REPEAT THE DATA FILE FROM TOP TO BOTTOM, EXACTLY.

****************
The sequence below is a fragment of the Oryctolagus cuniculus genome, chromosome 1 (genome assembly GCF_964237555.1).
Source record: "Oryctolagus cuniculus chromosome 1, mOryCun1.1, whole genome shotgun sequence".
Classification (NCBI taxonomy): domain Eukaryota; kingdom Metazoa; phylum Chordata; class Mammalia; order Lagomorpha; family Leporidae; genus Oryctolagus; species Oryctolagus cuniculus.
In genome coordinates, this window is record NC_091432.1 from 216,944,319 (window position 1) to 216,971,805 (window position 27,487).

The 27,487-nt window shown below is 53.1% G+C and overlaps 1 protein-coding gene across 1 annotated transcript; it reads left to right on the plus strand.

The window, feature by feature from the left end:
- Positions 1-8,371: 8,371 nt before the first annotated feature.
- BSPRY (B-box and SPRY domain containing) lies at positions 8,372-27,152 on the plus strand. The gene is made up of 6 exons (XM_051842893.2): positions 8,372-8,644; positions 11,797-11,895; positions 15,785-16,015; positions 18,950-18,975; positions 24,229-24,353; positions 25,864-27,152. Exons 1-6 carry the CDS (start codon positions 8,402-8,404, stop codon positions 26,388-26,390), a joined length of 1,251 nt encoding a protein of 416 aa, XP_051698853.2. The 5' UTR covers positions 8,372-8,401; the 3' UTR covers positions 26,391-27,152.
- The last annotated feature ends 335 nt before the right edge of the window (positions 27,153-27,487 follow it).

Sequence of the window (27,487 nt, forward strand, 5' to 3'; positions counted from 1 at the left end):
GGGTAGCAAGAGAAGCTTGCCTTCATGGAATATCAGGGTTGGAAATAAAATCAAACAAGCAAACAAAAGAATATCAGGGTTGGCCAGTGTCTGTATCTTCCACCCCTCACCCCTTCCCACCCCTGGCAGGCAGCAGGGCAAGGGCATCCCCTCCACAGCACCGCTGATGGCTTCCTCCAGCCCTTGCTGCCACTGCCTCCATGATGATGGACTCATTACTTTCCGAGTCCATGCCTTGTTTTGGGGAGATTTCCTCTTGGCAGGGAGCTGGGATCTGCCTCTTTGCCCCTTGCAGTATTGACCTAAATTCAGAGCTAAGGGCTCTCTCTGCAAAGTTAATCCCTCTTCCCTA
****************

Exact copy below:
The sequence below is a fragment of the Oryctolagus cuniculus genome, chromosome 1 (genome assembly GCF_964237555.1).
Source record: "Oryctolagus cuniculus chromosome 1, mOryCun1.1, whole genome shotgun sequence".
Classification (NCBI taxonomy): domain Eukaryota; kingdom Metazoa; phylum Chordata; class Mammalia; order Lagomorpha; family Leporidae; genus Oryctolagus; species Oryctolagus cuniculus.
In genome coordinates, this window is record NC_091432.1 from 216,944,319 (window position 1) to 216,971,805 (window position 27,487).

The 27,487-nt window shown below is 53.1% G+C and overlaps 1 protein-coding gene across 1 annotated transcript; it reads left to right on the plus strand.

The window, feature by feature from the left end:
- Positions 1-8,371: 8,371 nt before the first annotated feature.
- BSPRY (B-box and SPRY domain containing) lies at positions 8,372-27,152 on the plus strand. The gene is made up of 6 exons (XM_051842893.2): positions 8,372-8,644; positions 11,797-11,895; positions 15,785-16,015; positions 18,950-18,975; positions 24,229-24,353; positions 25,864-27,152. Exons 1-6 carry the CDS (start codon positions 8,402-8,404, stop codon positions 26,388-26,390), a joined length of 1,251 nt encoding a protein of 416 aa, XP_051698853.2. The 5' UTR covers positions 8,372-8,401; the 3' UTR covers positions 26,391-27,152.
- The last annotated feature ends 335 nt before the right edge of the window (positions 27,153-27,487 follow it).

Sequence of the window (27,487 nt, forward strand, 5' to 3'; positions counted from 1 at the left end):
GGGTAGCAAGAGAAGCTTGCCTTCATGGAATATCAGGGTTGGAAATAAAATCAAACAAGCAAACAAAAGAATATCAGGGTTGGCCAGTGTCTGTATCTTCCACCCCTCACCCCTTCCCACCCCTGGCAGGCAGCAGGGCAAGGGCATCCCCTCCACAGCACCGCTGATGGCTTCCTCCAGCCCTTGCTGCCACTGCCTCCATGATGATGGACTCATTACTTTCCGAGTCCATGCCTTGTTTTGGGGAGATTTCCTCTTGGCAGGGAGCTGGGATCTGCCTCTTTGCCCCTTGCAGTATTGACCTAAATTCAGAGCTAAGGGCTCTCTCTGCAAAGTTAATCCCTCTTCCCTA